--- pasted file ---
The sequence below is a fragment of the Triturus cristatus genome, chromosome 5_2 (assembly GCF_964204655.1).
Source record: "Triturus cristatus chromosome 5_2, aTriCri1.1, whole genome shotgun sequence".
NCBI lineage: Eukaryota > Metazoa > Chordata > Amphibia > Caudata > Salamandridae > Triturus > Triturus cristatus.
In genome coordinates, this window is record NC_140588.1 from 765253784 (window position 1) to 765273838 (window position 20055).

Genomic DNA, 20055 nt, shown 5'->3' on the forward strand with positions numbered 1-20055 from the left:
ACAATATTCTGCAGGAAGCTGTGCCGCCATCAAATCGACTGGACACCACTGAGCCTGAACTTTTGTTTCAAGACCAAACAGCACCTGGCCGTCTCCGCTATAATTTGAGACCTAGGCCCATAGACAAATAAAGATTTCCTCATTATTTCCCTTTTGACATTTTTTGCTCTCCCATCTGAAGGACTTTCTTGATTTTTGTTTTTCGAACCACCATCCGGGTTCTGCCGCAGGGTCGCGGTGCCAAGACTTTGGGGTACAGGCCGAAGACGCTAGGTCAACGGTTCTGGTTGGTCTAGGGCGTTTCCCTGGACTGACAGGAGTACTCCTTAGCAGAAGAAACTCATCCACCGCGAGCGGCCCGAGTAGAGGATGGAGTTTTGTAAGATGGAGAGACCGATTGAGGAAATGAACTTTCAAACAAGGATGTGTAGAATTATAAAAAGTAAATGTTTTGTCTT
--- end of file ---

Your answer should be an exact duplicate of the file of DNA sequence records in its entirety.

The sequence below is a fragment of the Triturus cristatus genome, chromosome 5_2 (assembly GCF_964204655.1).
Source record: "Triturus cristatus chromosome 5_2, aTriCri1.1, whole genome shotgun sequence".
NCBI lineage: Eukaryota > Metazoa > Chordata > Amphibia > Caudata > Salamandridae > Triturus > Triturus cristatus.
In genome coordinates, this window is record NC_140588.1 from 765253784 (window position 1) to 765273838 (window position 20055).

Genomic DNA, 20055 nt, shown 5'->3' on the forward strand with positions numbered 1-20055 from the left:
ACAATATTCTGCAGGAAGCTGTGCCGCCATCAAATCGACTGGACACCACTGAGCCTGAACTTTTGTTTCAAGACCAAACAGCACCTGGCCGTCTCCGCTATAATTTGAGACCTAGGCCCATAGACAAATAAAGATTTCCTCATTATTTCCCTTTTGACATTTTTTGCTCTCCCATCTGAAGGACTTTCTTGATTTTTGTTTTTCGAACCACCATCCGGGTTCTGCCGCAGGGTCGCGGTGCCAAGACTTTGGGGTACAGGCCGAAGACGCTAGGTCAACGGTTCTGGTTGGTCTAGGGCGTTTCCCTGGACTGACAGGAGTACTCCTTAGCAGAAGAAACTCATCCACCGCGAGCGGCCCGAGTAGAGGATGGAGTTTTGTAAGATGGAGAGACCGATTGAGGAAATGAACTTTCAAACAAGGATGTGTAGAATTATAAAAAGTAAATGTTTTGTCTT